There is likely to be ‘big demand’ from patients interested in Alzheimer’s drug donanemab following the results of a clinical trial published this week, but the public must be aware that access is likely to be some way off, an expert in psychiatric pharmacy has suggested.

Full results from the donanemab clinical trial, released this week, found that the drug could slow the progression of Alzheimer’s disease by more than 20%, with a greater impact when used at an earlier stage of the disease.

Speaking to The Pharmacist, Ian Maidment, professor of clinical pharmacy at Aston University, said that although there had been ‘some hype’ around the drug’s potential in media reports, it does ‘look like, according to the clinical trial, that it’s going to be an effective treatment’. Though he noted that ‘every medication has side effects’.

He said that the drug should be considered an ‘advance,’ given that there had been no new treatments for dementia in over 20 years.

Professor Maidment said that there was likely to be ‘big demand’ from patients interested in the drug.

But he warned that patient access would be some way off, as the drug still needs to go through approvals, and until that happens it would not be clear what the inclusion criteria would be.

Kate Lee, chief executive officer at Alzheimer’s Society, described the study’s full findings as a ‘defining moment for dementia research’ when they were launched this week.

But she warned that ‘new treatments could mean nothing if we don’t fix dementia diagnosis’.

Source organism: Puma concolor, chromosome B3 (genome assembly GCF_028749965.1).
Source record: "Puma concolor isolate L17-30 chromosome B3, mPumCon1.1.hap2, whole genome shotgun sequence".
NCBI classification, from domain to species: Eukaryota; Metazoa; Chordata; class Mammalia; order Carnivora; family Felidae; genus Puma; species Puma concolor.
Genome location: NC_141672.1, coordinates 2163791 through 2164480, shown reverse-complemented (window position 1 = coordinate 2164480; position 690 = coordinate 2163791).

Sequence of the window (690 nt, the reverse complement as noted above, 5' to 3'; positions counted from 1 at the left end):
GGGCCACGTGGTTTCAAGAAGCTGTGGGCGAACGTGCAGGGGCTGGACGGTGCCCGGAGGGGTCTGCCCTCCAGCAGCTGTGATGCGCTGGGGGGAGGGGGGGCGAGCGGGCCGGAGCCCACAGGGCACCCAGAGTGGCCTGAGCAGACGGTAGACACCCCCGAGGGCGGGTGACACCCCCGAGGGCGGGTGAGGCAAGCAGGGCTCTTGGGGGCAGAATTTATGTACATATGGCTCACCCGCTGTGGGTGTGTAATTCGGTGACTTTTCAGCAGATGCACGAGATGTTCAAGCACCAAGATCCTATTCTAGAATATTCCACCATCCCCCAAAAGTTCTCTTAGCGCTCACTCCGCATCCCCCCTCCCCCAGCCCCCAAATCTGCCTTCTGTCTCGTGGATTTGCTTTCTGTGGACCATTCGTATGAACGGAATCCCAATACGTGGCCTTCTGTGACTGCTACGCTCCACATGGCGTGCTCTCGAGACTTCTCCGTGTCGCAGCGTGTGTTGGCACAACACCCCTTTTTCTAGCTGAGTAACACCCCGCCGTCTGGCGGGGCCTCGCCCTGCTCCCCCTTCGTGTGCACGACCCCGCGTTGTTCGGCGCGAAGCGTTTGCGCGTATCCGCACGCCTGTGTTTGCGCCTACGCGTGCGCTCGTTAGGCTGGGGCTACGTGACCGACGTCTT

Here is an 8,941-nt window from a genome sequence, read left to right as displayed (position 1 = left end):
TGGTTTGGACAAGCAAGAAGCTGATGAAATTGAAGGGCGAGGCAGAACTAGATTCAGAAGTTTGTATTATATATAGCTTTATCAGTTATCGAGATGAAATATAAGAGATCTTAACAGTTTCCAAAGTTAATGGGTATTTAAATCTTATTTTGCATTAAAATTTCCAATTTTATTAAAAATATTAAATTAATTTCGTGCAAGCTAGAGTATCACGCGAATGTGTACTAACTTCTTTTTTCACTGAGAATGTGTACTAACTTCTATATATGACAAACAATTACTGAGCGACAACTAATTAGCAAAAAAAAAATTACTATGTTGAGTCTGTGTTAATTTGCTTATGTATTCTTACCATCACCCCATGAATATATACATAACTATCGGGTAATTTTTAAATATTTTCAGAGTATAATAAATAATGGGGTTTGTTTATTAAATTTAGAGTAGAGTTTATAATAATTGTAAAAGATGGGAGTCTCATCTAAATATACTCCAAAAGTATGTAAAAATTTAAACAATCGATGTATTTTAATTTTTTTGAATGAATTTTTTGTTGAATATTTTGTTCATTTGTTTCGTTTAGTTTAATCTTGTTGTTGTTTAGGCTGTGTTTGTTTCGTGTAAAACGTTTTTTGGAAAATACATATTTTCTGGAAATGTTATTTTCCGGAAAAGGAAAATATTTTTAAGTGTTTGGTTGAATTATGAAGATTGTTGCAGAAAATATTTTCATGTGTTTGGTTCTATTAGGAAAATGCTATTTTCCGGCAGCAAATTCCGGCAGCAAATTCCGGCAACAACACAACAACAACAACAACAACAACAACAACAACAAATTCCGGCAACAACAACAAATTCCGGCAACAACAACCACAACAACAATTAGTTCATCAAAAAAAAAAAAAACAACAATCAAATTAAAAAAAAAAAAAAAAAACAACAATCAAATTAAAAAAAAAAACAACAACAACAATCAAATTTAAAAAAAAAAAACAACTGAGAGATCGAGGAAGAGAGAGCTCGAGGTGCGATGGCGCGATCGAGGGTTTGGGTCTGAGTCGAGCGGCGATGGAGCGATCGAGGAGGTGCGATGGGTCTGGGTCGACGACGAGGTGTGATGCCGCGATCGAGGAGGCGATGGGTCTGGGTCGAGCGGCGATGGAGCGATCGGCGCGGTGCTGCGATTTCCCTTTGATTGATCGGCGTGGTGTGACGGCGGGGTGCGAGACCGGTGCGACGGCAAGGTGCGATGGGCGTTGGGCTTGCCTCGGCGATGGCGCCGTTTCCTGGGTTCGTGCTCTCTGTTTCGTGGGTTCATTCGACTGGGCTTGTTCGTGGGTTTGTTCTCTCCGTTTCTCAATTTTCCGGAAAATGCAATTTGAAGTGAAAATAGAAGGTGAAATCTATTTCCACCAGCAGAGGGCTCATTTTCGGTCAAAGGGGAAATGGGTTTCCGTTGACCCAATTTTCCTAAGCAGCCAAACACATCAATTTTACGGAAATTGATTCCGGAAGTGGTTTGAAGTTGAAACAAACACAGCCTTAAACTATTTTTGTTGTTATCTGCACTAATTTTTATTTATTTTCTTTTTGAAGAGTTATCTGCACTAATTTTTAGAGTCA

‘We estimate around 720,000 people in the UK could potentially benefit from these emerging new Alzheimer’s disease treatments if they’re approved for use here. But the NHS is simply not ready to deliver them,’ she added.

‘Everyone living with dementia deserves access to a speedy, accurate diagnosis to get the support and treatments they need, now and in the future.’

Dr Richard Oakley, associate director of research and innovation at Alzheimer’s Society, said that treatments like donanemab were ‘the first steps towards a future where Alzheimer’s disease could be considered a long-term condition alongside diabetes or asthma’.

He added that people living with Alzheimer’s ‘could have treatments that allow them to effectively manage their symptoms and continue to live fulfilled lives’.

Dr Oakley noted that it was ‘important to note that side effects did occur, although serious side effects only occurred in 1.6% of people receiving the drug’.

‘Regulators will need to balance these side effects against the benefits of the drug,’ he added.

And he said that more diversity among participants was ‘crucial’ for future clinical trials, ‘to prove that new drug treatments have similar effects for everyone living with Alzheimer’s disease’.

He echoed Ms Lee’s concerns about dementia diagnoses.

‘Diagnosis will be key to the access of any new treatments. We can’t have a situation where treatments are approved for use in the UK, but people aren’t diagnosed early or accurately enough to be eligible,’ said Dr Oakley.

‘We need early, and accurate, diagnoses available for everyone and the NHS ready to roll out treatments such as donanemab and lecanemab if and when they are approved in the UK.’

Concerns have been raised in the past about patients struggling to access specialist Alzheimer’s testing.

Last August, the government launched the Dame Barbara Windsor Dementia Mission, adding an additional £95m in ringfenced funding to the £16m a year set to be allocated to dementia research by 2024.

In November, Alzheimer’s Research UK called on the government to use the Dementia Mission to ‘take urgent steps to bring together regulators, industry, clinicians and decision-makers in our health system to put a clear plan in place to ensure people in the UK are among the first in the world to access new treatments once they are licensed.’